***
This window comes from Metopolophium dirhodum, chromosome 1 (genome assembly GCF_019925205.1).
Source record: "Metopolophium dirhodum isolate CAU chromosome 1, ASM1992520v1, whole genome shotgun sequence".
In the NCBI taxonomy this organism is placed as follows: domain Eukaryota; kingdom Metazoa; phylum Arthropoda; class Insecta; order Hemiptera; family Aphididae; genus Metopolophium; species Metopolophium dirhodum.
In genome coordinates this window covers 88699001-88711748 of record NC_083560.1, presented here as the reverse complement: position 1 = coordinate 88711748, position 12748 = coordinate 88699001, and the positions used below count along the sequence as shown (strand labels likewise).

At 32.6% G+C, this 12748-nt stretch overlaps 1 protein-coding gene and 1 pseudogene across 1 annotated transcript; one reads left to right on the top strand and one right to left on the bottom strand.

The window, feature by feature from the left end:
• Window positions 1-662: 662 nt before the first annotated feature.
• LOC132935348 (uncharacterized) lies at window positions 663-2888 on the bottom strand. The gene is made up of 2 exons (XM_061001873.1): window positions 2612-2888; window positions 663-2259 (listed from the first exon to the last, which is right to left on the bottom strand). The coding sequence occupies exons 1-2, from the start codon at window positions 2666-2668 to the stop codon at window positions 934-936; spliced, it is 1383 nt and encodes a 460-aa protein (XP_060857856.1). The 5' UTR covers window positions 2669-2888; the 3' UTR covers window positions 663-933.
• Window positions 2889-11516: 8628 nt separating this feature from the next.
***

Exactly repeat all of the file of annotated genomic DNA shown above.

This window comes from Metopolophium dirhodum, chromosome 1 (genome assembly GCF_019925205.1).
Source record: "Metopolophium dirhodum isolate CAU chromosome 1, ASM1992520v1, whole genome shotgun sequence".
In the NCBI taxonomy this organism is placed as follows: domain Eukaryota; kingdom Metazoa; phylum Arthropoda; class Insecta; order Hemiptera; family Aphididae; genus Metopolophium; species Metopolophium dirhodum.
In genome coordinates this window covers 88699001-88711748 of record NC_083560.1, presented here as the reverse complement: position 1 = coordinate 88711748, position 12748 = coordinate 88699001, and the positions used below count along the sequence as shown (strand labels likewise).

At 32.6% G+C, this 12748-nt stretch overlaps 1 protein-coding gene and 1 pseudogene across 1 annotated transcript; one reads left to right on the top strand and one right to left on the bottom strand.

The window, feature by feature from the left end:
• Window positions 1-662: 662 nt before the first annotated feature.
• LOC132935348 (uncharacterized) lies at window positions 663-2888 on the bottom strand. The gene is made up of 2 exons (XM_061001873.1): window positions 2612-2888; window positions 663-2259 (listed from the first exon to the last, which is right to left on the bottom strand). The coding sequence occupies exons 1-2, from the start codon at window positions 2666-2668 to the stop codon at window positions 934-936; spliced, it is 1383 nt and encodes a 460-aa protein (XP_060857856.1). The 5' UTR covers window positions 2669-2888; the 3' UTR covers window positions 663-933.
• Window positions 2889-11516: 8628 nt separating this feature from the next.